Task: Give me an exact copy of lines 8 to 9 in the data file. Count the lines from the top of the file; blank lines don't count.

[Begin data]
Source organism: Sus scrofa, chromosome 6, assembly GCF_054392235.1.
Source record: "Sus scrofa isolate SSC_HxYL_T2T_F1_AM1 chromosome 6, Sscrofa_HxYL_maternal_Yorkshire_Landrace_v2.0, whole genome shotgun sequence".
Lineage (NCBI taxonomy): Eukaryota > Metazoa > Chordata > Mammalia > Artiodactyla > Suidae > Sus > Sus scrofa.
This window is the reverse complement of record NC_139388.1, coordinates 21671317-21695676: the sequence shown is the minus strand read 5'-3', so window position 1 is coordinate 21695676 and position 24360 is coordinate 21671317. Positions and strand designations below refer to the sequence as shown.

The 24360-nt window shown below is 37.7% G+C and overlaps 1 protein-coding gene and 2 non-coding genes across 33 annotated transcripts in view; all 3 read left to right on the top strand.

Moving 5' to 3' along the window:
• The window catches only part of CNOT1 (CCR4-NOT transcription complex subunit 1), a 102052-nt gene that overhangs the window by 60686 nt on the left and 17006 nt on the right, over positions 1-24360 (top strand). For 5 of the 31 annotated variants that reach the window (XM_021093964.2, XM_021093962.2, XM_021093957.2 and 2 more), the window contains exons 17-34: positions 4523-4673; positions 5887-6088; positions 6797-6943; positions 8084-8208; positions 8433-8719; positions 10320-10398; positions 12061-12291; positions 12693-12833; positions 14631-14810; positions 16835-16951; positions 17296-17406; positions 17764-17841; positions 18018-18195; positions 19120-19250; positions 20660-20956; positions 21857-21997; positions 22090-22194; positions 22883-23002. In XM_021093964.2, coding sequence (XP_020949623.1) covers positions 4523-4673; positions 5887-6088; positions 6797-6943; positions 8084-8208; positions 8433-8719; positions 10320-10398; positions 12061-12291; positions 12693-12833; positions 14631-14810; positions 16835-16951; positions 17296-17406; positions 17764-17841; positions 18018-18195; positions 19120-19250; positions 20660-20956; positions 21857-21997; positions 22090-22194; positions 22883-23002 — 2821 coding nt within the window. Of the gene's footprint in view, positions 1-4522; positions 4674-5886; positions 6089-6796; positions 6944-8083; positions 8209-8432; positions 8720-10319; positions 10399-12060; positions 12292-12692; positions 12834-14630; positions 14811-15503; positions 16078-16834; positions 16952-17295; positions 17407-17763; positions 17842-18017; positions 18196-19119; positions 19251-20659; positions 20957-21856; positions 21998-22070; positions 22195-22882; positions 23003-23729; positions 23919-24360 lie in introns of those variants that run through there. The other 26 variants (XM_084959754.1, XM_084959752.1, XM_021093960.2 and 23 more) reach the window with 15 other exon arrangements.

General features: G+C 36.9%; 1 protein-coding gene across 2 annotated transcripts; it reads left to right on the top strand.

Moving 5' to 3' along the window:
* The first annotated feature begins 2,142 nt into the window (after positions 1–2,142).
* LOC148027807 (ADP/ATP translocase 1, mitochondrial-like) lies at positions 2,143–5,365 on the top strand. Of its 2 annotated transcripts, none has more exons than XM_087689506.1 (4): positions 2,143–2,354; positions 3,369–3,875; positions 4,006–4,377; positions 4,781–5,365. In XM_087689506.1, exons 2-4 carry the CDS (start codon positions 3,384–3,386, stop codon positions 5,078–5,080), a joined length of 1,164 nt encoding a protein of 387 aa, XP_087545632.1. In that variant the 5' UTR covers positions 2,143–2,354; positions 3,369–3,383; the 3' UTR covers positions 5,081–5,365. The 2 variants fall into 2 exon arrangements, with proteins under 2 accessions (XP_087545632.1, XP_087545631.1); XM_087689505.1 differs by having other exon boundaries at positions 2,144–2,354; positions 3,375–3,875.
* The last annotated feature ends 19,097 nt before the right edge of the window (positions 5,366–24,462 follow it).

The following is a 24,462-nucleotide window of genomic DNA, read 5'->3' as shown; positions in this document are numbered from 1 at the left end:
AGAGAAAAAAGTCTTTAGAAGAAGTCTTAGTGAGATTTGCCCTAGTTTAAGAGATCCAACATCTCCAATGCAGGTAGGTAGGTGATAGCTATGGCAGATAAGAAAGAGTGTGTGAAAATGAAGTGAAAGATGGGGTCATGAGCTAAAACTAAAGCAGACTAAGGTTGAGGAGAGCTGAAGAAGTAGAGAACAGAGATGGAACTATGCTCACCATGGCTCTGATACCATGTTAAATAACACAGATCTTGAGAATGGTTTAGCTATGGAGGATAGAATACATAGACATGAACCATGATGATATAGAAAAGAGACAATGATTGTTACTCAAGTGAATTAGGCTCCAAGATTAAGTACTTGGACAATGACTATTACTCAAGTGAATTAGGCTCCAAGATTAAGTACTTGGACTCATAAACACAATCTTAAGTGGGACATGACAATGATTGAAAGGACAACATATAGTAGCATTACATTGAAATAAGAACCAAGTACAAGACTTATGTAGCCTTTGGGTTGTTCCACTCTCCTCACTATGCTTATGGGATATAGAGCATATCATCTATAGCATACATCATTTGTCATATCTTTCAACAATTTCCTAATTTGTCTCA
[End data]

General features: G+C 36.9%; 1 protein-coding gene across 2 annotated transcripts; it reads left to right on the top strand.

Moving 5' to 3' along the window: